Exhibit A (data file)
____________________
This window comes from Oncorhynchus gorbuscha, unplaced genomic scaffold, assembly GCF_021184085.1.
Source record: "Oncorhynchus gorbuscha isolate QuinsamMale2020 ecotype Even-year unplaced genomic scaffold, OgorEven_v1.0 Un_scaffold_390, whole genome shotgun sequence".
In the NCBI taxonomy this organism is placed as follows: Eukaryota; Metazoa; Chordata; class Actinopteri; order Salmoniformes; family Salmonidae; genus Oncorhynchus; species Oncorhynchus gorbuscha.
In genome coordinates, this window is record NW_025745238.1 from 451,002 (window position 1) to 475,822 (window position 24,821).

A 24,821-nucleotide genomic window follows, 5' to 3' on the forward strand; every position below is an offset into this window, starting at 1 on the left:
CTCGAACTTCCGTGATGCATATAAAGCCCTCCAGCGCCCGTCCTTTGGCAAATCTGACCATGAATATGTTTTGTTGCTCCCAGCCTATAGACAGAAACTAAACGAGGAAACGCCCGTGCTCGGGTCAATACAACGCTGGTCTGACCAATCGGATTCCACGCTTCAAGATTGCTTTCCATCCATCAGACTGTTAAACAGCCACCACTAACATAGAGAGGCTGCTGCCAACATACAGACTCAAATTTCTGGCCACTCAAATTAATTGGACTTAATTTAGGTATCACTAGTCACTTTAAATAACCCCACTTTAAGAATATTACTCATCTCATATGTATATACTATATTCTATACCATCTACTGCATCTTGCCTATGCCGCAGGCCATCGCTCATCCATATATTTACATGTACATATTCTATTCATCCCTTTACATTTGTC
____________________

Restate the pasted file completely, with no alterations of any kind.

This window comes from Oncorhynchus gorbuscha, unplaced genomic scaffold, assembly GCF_021184085.1.
Source record: "Oncorhynchus gorbuscha isolate QuinsamMale2020 ecotype Even-year unplaced genomic scaffold, OgorEven_v1.0 Un_scaffold_390, whole genome shotgun sequence".
In the NCBI taxonomy this organism is placed as follows: Eukaryota; Metazoa; Chordata; class Actinopteri; order Salmoniformes; family Salmonidae; genus Oncorhynchus; species Oncorhynchus gorbuscha.
In genome coordinates, this window is record NW_025745238.1 from 451,002 (window position 1) to 475,822 (window position 24,821).

A 24,821-nucleotide genomic window follows, 5' to 3' on the forward strand; every position below is an offset into this window, starting at 1 on the left:
CTCGAACTTCCGTGATGCATATAAAGCCCTCCAGCGCCCGTCCTTTGGCAAATCTGACCATGAATATGTTTTGTTGCTCCCAGCCTATAGACAGAAACTAAACGAGGAAACGCCCGTGCTCGGGTCAATACAACGCTGGTCTGACCAATCGGATTCCACGCTTCAAGATTGCTTTCCATCCATCAGACTGTTAAACAGCCACCACTAACATAGAGAGGCTGCTGCCAACATACAGACTCAAATTTCTGGCCACTCAAATTAATTGGACTTAATTTAGGTATCACTAGTCACTTTAAATAACCCCACTTTAAGAATATTACTCATCTCATATGTATATACTATATTCTATACCATCTACTGCATCTTGCCTATGCCGCAGGCCATCGCTCATCCATATATTTACATGTACATATTCTATTCATCCCTTTACATTTGTC